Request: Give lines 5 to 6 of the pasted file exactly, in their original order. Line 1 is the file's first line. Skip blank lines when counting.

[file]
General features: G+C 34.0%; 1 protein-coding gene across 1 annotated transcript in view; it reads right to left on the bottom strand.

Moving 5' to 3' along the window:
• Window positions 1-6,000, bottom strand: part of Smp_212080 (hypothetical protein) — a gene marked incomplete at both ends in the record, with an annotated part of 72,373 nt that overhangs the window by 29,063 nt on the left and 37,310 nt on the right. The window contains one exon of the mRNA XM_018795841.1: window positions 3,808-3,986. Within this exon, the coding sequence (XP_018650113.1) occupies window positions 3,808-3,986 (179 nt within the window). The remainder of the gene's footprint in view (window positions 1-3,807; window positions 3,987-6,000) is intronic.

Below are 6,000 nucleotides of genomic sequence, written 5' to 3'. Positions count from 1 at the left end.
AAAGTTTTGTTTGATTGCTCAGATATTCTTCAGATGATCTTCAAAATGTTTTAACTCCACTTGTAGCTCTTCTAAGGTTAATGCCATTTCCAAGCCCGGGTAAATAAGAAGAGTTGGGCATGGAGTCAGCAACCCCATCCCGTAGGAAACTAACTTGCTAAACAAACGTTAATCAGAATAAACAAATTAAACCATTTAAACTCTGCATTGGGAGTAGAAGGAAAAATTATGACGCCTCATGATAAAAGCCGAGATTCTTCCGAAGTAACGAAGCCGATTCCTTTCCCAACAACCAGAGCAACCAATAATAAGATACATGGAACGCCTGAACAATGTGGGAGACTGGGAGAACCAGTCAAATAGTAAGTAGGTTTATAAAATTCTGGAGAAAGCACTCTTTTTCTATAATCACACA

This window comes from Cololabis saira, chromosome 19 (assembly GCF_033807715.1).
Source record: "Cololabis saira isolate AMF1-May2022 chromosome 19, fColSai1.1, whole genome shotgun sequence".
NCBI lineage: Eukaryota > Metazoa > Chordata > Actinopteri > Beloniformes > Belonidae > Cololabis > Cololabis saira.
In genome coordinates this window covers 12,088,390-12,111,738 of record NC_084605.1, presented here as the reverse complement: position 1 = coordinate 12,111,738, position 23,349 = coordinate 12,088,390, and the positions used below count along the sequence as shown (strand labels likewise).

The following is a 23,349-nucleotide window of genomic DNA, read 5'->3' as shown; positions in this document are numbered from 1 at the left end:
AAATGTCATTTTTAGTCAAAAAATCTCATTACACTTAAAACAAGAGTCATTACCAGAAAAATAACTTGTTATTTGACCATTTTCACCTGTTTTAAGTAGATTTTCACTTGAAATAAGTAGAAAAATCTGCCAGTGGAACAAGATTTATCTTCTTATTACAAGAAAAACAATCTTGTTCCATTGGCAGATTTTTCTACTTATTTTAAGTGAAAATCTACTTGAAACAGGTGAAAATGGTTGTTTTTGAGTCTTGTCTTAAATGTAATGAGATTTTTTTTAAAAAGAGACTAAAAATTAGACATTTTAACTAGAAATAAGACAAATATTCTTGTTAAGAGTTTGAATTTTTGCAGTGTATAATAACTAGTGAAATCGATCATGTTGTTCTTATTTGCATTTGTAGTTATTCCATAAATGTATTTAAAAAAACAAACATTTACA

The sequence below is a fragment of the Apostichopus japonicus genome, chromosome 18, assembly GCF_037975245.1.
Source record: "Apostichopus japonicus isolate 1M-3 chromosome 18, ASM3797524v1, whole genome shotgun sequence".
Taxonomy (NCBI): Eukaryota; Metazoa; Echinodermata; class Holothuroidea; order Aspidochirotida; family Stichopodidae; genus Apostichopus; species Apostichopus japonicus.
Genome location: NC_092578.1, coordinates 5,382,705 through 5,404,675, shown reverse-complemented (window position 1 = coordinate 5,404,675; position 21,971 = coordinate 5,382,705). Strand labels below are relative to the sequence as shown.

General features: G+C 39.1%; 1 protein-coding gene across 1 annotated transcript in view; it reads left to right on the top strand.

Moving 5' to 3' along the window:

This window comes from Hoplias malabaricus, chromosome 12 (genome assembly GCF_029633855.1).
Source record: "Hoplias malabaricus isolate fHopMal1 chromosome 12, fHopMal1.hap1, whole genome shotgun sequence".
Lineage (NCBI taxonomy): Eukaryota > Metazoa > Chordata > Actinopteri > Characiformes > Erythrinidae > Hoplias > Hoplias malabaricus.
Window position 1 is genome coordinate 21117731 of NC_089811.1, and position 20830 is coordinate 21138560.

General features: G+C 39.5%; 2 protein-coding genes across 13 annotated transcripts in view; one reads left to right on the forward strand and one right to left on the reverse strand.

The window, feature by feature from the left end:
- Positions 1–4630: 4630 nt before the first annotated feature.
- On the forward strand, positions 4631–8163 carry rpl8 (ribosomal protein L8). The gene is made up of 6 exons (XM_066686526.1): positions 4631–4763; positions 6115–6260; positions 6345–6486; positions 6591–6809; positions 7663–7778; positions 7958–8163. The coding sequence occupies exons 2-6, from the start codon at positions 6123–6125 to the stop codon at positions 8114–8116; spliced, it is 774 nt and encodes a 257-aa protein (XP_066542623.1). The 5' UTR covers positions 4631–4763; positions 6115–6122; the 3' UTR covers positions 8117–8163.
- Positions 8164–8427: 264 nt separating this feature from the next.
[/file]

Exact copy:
AAAGTTTTGTTTGATTGCTCAGATATTCTTCAGATGATCTTCAAAATGTTTTAACTCCACTTGTAGCTCTTCTAAGGTTAATGCCATTTCCAAGCCCGGGTAAATAAGAAGAGTTGGGCATGGAGTCAGCAACCCCATCCCGTAGGAAACTAACTTGCTAAACAAACGTTAATCAGAATAAACAAATTAAACCATTTAAACTCTGCATTGGGAGTAGAAGGAAAAATTATGACGCCTCATGATAAAAGCCGAGATTCTTCCGAAGTAACGAAGCCGATTCCTTTCCCAACAACCAGAGCAACCAATAATAAGATACATGGAACGCCTGAACAATGTGGGAGACTGGGAGAACCAGTCAAATAGTAAGTAGGTTTATAAAATTCTGGAGAAAGCACTCTTTTTCTATAATCACACA

This window comes from Cololabis saira, chromosome 19 (assembly GCF_033807715.1).